Currency transfer specialist World First has speculated currency swings caused by the EU referendum could affect up to £35.6 billion of UK SMEs’ international payments. How can small businesses prepare for the uncertainty ahead?
Some already affected
In its first edition of Global Trade Barometer, a quarterly report examining exchange rate fluctuations, World First found that some businesses have already felt the economic effects of uncertainty around the UK's future with the EU. In Q1 2016, 25% of UK SMEs admitted being negatively impacted by exchange rate fluctuations, and growth plans were affected for 15% of the companies surveyed.
In the average month, UK SMEs are reported to transfer an estimated £39,000, with the euro (44.63%) and US dollar (36.4%) accounting for the most currency transactions. However, there appears to be a divide on the importance of exchange rates, as 49% of respondents said they’ve never made a foreign currency transfer.
Businesses urged to plan ahead
For the 51% making transfers, World First discovered businesses had only increased their foreign currency forward contracts by 35%. In uncertain times, these contracts can let companies agree guaranteed future exchange rates with their currency provider.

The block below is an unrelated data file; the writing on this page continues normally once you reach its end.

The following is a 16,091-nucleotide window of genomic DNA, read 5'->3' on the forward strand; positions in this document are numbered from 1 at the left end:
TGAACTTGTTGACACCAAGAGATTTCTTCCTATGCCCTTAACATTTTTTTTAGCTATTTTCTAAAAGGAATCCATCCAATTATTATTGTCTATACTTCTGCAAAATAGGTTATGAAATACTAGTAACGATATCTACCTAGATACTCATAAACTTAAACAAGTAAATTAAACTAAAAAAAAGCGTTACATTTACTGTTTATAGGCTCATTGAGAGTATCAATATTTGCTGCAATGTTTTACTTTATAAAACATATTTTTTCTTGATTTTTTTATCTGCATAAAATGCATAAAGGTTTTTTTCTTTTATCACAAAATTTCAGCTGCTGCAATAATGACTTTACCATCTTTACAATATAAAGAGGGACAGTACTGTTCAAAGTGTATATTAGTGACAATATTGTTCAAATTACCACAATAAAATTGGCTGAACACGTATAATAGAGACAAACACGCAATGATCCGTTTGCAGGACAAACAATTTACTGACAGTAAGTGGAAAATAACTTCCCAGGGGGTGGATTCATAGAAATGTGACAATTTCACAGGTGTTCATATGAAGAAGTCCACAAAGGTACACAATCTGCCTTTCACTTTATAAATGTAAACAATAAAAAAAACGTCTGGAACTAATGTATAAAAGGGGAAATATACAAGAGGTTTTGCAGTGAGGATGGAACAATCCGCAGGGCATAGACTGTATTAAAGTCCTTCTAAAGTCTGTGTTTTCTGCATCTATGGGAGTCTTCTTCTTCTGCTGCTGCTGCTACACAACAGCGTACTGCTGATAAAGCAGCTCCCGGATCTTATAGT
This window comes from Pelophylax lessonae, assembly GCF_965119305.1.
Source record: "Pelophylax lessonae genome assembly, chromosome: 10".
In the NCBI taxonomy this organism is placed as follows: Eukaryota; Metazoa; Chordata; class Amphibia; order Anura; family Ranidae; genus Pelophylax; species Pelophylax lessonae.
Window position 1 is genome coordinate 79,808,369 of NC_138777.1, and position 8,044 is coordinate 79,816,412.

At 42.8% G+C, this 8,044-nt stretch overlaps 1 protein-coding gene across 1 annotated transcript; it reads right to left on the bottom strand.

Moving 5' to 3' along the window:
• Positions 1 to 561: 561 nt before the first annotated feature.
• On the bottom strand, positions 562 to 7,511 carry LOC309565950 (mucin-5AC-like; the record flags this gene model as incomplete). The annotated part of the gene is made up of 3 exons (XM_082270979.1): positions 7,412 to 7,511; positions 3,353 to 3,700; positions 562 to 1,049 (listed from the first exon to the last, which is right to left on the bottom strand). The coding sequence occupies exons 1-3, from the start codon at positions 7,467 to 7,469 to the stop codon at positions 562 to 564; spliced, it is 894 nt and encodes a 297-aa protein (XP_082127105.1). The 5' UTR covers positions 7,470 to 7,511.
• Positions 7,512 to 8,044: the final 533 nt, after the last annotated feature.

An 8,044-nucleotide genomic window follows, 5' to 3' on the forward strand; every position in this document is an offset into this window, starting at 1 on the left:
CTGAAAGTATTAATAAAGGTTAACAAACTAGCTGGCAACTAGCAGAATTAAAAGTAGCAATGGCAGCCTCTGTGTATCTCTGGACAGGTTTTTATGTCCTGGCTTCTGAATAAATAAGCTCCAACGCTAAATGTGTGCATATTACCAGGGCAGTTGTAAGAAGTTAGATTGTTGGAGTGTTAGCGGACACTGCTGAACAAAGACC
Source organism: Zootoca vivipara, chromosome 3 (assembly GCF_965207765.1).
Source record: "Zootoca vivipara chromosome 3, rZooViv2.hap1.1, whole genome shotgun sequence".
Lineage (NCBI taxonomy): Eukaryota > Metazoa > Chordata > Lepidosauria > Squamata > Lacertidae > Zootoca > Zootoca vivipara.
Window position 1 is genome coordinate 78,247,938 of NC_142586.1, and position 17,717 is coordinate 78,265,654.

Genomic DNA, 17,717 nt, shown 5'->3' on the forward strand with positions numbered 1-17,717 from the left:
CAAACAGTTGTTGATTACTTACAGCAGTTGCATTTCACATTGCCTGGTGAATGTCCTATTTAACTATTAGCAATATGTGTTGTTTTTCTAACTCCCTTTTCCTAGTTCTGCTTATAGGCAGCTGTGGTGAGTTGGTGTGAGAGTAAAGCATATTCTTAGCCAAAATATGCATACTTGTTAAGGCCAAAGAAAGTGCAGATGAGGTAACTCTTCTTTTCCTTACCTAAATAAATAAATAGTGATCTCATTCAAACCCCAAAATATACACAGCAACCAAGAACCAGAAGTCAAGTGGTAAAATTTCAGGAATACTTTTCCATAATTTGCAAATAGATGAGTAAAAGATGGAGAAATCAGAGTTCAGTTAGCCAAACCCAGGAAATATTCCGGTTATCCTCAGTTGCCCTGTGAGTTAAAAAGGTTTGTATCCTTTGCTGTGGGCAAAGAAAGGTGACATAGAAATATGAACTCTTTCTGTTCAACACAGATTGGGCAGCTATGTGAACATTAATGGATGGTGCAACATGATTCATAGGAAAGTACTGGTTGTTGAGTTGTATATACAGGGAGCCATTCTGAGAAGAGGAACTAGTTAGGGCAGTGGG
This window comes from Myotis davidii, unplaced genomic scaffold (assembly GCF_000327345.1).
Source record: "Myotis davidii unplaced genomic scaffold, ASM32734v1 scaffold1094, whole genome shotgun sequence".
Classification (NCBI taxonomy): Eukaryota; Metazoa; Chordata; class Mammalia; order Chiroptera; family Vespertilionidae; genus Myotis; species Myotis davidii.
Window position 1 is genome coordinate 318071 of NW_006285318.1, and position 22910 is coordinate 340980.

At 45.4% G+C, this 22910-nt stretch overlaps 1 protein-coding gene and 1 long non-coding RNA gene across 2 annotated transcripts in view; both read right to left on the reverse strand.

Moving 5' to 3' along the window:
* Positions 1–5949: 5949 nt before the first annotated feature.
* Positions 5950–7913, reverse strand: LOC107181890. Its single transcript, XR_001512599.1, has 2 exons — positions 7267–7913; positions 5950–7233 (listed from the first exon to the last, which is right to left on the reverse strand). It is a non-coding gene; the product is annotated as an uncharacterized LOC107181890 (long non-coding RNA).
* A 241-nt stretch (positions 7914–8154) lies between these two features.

Chief Economist at World First, Jeremy Cook, is surprised by the UK SMEs not striking longer-term deals, given the 75% increase in sterling volatility in Q1 2016. Mr Cook outlined the risk of not planning ahead: “The fear is that by failing to hedge themselves much beyond June 23rd, many UK SMEs are putting themselves at the mercy of large currency swings”.
Despite the increased volatility, only 55% of respondents believed sterling will be 'fairly' or 'very' volatile in Q2 2016. Amid the concern, 77% felt confident their preparations could cope with the currency risk. Meanwhile, Mr Cook recommended planning for those not prepared: “[H]aving an effective strategy has never been more important for businesses looking to maximise their margins.”
UK SMEs should consider their cash flow management in the weeks before the referendum, especially if they make currency transfers. Ethical Enforcement Agents like Dukes Bailiffs can help to minimise risk and maximise efficiency by collecting invoices in a prompt and professional way.